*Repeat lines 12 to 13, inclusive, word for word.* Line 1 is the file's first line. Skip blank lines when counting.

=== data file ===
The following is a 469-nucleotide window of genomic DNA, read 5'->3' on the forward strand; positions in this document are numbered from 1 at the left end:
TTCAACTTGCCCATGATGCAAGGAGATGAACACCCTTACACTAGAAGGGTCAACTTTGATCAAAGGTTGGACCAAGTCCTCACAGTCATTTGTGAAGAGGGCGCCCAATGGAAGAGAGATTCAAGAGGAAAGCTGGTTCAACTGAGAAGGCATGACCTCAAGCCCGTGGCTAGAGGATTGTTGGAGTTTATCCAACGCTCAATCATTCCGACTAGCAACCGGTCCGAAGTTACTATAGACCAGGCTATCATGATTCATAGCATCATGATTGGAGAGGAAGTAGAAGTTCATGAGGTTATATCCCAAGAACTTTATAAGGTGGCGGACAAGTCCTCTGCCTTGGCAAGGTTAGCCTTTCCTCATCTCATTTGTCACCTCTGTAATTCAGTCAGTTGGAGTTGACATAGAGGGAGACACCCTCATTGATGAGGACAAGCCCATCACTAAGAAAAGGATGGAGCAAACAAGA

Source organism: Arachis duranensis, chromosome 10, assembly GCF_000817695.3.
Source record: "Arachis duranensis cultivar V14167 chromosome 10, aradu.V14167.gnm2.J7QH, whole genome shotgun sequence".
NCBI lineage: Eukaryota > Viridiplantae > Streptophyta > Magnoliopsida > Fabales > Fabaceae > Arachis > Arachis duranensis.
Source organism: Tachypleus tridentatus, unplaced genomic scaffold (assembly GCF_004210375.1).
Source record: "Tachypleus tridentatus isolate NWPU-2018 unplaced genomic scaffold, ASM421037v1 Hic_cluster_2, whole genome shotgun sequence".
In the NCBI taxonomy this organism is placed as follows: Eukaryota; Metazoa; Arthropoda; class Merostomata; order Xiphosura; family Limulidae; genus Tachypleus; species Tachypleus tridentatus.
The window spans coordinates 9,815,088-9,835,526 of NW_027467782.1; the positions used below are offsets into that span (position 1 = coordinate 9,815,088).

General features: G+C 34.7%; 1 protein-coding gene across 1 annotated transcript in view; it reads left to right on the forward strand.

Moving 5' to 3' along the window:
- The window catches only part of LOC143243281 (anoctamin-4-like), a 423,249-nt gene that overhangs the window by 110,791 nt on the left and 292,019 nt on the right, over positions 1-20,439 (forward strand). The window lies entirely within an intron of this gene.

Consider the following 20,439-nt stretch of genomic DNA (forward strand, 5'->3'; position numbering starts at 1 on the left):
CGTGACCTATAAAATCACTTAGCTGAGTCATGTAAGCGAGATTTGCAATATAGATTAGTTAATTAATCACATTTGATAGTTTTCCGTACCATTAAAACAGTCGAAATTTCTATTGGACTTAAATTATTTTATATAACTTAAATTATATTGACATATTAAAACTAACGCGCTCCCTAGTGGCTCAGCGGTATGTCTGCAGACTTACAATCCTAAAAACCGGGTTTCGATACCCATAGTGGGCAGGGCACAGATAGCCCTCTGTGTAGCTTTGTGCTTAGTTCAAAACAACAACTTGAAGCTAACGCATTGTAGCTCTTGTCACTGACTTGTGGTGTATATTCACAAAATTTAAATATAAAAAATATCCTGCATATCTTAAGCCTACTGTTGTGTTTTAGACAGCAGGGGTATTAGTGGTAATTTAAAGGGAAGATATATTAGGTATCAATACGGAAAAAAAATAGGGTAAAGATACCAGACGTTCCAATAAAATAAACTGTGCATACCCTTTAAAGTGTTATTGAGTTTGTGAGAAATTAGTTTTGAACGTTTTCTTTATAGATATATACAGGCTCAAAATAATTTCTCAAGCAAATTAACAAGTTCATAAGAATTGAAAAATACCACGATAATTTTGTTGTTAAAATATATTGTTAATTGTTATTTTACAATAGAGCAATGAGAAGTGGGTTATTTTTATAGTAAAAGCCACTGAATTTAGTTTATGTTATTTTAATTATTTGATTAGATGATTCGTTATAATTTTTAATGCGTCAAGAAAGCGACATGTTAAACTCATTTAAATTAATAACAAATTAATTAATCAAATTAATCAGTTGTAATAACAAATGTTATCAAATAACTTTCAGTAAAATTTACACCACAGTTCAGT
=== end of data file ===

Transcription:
- The window catches only part of LOC143243281 (anoctamin-4-like), a 423,249-nt gene that overhangs the window by 110,791 nt on the left and 292,019 nt on the right, over positions 1-20,439 (forward strand). The window lies entirely within an intron of this gene.

Consider the following 20,439-nt stretch of genomic DNA (forward strand, 5'->3'; position numbering starts at 1 on the left):